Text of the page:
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Circular economy solutions to plastic waste

CSIRO is collaborating with partners in India and Australia to catalyse innovation in plastic supply chains for greater circularity.

Overview

Australia and India share the challenge of combatting one of the most pressing environmental issues: plastic pollution. They also share the ambition to transition to a circular economy for plastics. 

In 2020, Australia and India elevated their ties to a Comprehensive Strategic Partnership, reflecting the countries' commitment to cooperation to address major global challenges. From this Partnership the ‘India-Australia Industry and Research Collaboration for Reducing Plastic Waste’ was created and funded by the Australian Government. 

CSIRO, Australia's national science agency, was tasked with bringing together six institutions for a three-year research collaboration to catalyse innovation in plastic supply chains for greater circularity. Research activities include:

Metrics and data

  • Develop metrics and establish datasets that enable assessment of the magnitude of plastics waste and how quickly waste flows are growing in India.
  • Develop an understanding of the main supply chains for different polymers in India and associated waste flow destinations and leakages to waterways and oceans.

Innovation and technology 

  • Co-develop an industry and technology roadmap for a plastics circular economy unlocking future growth opportunities. These include short-term opportunities for enhanced recycling of current plastics waste flows and accumulated plastic stockpiles; and medium-and long-term strategies for industrial redesign and creation of new materials, products, processes and business models that allow for depolymerisation.

Policy and Behaviour 

  • Identify growth opportunities and new industries and factors enabling sector change, including assessment of infrastructure, regulations, market access, sector structure, skills and culture and strategic planning through the roadmap process.
  • Evaluate and monitor the initiative, identify policy implications for economic and employment growth enabled by new industries based on scientific innovation, and plan for scale-up in follow-up bilateral activities between Australia and India.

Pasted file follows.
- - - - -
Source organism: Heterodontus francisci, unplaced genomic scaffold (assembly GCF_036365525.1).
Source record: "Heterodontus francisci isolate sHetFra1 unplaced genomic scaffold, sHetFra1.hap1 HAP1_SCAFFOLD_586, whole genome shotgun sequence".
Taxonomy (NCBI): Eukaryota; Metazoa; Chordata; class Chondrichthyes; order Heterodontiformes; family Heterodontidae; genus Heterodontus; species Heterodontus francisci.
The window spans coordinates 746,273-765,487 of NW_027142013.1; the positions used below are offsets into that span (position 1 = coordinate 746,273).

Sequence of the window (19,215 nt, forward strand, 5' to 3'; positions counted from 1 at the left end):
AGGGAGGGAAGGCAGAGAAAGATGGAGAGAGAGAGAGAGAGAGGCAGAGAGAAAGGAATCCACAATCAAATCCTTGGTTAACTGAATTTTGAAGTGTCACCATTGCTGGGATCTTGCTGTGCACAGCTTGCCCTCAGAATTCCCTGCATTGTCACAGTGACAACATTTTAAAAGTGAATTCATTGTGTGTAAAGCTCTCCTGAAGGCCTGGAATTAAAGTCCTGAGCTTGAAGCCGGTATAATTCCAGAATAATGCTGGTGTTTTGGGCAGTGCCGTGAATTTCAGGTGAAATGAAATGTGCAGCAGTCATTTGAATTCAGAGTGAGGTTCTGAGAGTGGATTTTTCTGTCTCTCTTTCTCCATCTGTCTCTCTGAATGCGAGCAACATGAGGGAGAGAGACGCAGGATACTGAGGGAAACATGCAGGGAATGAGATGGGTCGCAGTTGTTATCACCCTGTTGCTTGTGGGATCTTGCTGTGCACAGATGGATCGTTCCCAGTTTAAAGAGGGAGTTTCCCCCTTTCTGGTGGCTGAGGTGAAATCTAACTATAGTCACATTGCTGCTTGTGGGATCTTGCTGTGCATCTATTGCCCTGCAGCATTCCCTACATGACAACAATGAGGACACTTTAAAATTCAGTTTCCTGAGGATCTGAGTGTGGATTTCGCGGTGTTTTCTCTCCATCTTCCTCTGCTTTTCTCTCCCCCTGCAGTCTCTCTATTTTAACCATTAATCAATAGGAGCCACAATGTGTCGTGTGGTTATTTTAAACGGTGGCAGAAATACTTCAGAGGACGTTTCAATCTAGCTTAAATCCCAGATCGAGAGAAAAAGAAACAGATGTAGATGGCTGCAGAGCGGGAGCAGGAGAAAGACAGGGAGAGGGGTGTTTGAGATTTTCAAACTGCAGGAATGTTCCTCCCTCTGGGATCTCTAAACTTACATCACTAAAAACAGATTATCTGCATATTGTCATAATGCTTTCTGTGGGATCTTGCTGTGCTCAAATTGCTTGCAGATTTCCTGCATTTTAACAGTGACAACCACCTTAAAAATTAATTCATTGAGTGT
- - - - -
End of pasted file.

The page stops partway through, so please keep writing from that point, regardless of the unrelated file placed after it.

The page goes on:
Demonstration Projects

  • Establish new opportunities and create innovation capacity through identifying Australian industry partners to establish demonstration projects through industrial redesign and new business models.
  • Implement demonstration projects located in different parts of India, including both urban and rural locations, small community scale and large industrial scale applications.
  • Undertake assessments of economic and environmental implications of the demonstration projects.

Outcomes

What we have done so far

The first two years have been focused on three main research activities – Metrics and Data, Innovation and Technology, and Policy and Behaviour.  A number of publicly available reports and manuscripts produced by the research team can be found here.

Activities have included data collection via semi-structured interviews in India and Australia with relevant stakeholders, policy reviews, material flows analysis, reviews of community industry and public sector initiatives related to plastic waste, a practice review of circular business models, a review of plastic recycling technological and manufacturing options in India and Australia, a review of behaviour change programs, and identifying gaps in knowledge and research.

What is to come

Researchers will continue to build on findings of the first two years of the project which will contribute to the planned national circular economy roadmap. This roadmap will help drive the transformation of the plastic waste economy in India into a circular economy, by designing out waste and pollution, keeping materials and products in use many times over, and reducing pressure on natural resources.

The roadmap will be developed with industry, government and community participants, and aims to:

  • Establish an innovation partnership between industry, government, civil society and the R&D community to identify solutions within the next one to three years.
  • Reduce the amount of plastics that go to landfill or leak to the environment by 75% by 2030.
  • Achieve a fully circular economy of plastics through designing out waste, reusing and recycling of end-of-life materials by 2040.   

Funding partners

This project is funded by the Australian Government Department of Industry, Science and Resources.